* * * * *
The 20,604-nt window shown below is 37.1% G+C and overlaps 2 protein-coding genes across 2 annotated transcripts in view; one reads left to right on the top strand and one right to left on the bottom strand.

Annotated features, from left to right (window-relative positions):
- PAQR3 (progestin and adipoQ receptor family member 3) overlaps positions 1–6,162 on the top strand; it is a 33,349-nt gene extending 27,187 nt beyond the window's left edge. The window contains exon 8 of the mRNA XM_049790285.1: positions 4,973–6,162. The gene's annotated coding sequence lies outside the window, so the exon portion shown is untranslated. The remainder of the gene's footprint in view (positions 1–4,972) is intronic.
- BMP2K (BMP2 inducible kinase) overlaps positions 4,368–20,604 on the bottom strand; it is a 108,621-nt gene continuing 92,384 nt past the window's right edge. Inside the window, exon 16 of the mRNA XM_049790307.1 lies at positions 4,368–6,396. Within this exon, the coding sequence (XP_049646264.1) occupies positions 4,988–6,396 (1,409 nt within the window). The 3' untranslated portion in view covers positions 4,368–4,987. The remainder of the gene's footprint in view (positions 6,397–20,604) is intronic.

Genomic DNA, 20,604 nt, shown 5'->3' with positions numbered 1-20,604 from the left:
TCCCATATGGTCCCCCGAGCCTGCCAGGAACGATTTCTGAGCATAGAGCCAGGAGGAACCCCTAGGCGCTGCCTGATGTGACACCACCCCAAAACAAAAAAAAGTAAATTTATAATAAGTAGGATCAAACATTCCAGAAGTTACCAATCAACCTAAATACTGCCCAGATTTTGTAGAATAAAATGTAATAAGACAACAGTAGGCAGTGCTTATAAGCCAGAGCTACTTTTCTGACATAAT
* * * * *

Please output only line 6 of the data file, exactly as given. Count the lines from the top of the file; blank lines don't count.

TCCCATATGGTCCCCCGAGCCTGCCAGGAACGATTTCTGAGCATAGAGCCAGGAGGAACCCCTAGGCGCTGCCTGATGTGACACCACCCCAAAACAAAAAAAAGTAAATTTATAATAAGTAGGATCAAACATTCCAGAAGTTACCAATCAACCTAAATACTGCCCAGATTTTGTAGAATAAAATGTAATAAGACAACAGTAGGCAGTGCTTATAAGCCAGAGCTACTTTTCTGACATAAT